Stress isn’t all bad. It may help us focus better on an exam or a deadline. On the other hand, chronic stress can keep us from performing as well as we should. And when stress bleeds over into sleep time, it can keep us awake for hours—or wake us up in the middle of the night, and keep us awake. Excessive stress has been traced to a multitude of health problems, including cancer, heart disease, substance abuse, and obesity.
Our bodies were designed to deal with occasional stress but not the never-ending kind. Chronic stress is like walking around with a personal smoke alarm on that never quite shuts off. We feel edgy, anxious, on guard. The body ignores the immune system and the need for daily repairs in favor of staying constantly battle ready. No wonder we feel tired—and no wonder the body breaks down!
Stress may be a more powerful pain generator than repetitive motion. And in fact, pain and stress can feed off one another, creating a vicious cycle. Learn ways to reduce and manage stress better with the articles at right.
Women are more easily stressed by problems centering on the home and by conflicts or illness in people they know. Men are more significantly affected by job loss, legal problems, and work-related issues. Men are also more likely to get depressed over divorce or separation. Depression in women is more likely to spring from interpersonal conflicts or low social support.
Men tend to try to de-stress by planning rational solutions to problems or with positive thinking, humor, day-dreaming, and fantasies. Women, on the other hand, often choose to connect with their social support. Unproductive approaches to stress include self-blame and wishful thinking.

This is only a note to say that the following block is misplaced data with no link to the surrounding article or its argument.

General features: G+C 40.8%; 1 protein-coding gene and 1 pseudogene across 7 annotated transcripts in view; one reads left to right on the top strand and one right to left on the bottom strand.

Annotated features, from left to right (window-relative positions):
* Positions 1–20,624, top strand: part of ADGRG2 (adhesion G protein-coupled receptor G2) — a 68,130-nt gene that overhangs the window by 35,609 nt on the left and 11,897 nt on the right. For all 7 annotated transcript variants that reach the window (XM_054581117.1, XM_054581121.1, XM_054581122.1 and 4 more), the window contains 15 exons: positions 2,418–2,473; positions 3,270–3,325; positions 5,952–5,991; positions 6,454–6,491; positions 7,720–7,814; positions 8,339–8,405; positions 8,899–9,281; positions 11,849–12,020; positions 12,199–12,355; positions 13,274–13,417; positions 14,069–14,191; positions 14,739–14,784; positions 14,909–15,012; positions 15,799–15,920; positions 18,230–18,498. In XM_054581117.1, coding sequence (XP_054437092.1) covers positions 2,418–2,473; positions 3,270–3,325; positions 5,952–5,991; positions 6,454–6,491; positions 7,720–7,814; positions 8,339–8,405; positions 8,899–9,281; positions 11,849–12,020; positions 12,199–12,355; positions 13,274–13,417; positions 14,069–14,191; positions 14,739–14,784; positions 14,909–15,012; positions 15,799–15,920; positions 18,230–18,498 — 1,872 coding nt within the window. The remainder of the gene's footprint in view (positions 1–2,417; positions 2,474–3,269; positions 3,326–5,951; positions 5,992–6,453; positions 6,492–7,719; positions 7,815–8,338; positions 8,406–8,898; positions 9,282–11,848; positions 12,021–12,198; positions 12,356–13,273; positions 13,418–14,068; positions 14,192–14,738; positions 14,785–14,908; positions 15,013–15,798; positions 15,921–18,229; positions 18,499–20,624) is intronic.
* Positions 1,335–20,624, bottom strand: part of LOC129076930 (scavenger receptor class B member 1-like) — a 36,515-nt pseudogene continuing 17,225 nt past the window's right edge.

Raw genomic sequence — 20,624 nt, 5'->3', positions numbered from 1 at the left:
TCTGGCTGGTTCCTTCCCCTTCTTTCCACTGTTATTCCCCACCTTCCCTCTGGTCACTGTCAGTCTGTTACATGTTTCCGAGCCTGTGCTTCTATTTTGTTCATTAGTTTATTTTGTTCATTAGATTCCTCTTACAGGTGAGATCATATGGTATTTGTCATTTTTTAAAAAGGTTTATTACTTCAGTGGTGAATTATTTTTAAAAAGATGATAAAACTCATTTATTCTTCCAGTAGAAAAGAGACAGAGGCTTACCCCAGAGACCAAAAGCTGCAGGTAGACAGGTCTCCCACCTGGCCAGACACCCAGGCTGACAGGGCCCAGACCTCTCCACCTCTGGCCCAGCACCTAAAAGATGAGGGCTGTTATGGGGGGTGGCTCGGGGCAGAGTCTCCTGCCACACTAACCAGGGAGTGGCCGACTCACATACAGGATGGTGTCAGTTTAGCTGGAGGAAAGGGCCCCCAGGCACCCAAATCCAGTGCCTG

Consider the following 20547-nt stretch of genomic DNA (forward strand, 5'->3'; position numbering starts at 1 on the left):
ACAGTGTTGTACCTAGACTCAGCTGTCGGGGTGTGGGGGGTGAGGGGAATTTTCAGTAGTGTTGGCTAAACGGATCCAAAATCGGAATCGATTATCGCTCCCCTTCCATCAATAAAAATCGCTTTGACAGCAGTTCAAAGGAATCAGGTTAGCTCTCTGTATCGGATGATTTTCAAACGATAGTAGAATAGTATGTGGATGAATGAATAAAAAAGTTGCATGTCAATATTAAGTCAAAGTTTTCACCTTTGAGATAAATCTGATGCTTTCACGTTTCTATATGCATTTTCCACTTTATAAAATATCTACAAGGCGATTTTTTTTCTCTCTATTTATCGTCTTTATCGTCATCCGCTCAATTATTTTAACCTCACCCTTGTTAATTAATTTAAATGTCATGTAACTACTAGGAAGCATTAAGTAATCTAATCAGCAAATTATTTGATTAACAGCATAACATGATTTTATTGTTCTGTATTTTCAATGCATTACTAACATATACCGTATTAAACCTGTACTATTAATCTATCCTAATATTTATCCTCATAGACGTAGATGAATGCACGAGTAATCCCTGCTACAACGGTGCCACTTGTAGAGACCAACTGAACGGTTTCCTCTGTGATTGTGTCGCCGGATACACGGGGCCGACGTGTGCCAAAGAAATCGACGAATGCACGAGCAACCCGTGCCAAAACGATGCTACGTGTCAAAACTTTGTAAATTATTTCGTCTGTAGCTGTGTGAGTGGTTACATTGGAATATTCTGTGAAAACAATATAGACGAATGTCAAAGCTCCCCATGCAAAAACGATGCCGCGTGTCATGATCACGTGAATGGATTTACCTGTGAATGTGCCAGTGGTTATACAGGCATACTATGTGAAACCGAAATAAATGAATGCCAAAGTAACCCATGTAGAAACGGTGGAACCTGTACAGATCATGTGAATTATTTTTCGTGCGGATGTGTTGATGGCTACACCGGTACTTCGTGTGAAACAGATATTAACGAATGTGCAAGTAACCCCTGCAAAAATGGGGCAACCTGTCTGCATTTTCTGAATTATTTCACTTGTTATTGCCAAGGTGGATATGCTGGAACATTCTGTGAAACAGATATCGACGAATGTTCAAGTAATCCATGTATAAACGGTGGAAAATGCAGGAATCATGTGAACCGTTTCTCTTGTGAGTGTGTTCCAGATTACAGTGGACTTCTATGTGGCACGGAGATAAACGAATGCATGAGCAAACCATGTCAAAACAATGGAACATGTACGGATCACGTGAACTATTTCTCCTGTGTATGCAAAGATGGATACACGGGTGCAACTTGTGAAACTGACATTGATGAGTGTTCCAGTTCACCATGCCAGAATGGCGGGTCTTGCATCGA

Optimism helps us deal better with stressors. It helps us make positive choices, set goals, and expect positive outcomes. Optimists are more likely to eliminate, reduce, or learn how to manage their stressors instead of ignoring, avoiding, or withdrawing from them.
Optimism predicts better outcomes in stressful medical procedures and helps to prevent depression in the elderly. It’s associated with healthy aging and more happiness. Studies have shown that optimists are not as likely to have high blood pressure. Stress plus anger, however, can prolong tension-type headaches and lead to depression and slower wound healing.
The workplace has become a major stressor, contributing to the risk of hypertension and heart disease. What stresses us out, however, is not the job, but our attitude toward it. People who are angry over high job strain or who are worried about chronic work overload have much higher levels of the primary stress hormone cortisol in their bodies in the morning—before work has even started! The lack of a sense of control over a job has also been associated with higher stress and elevated blood pressure.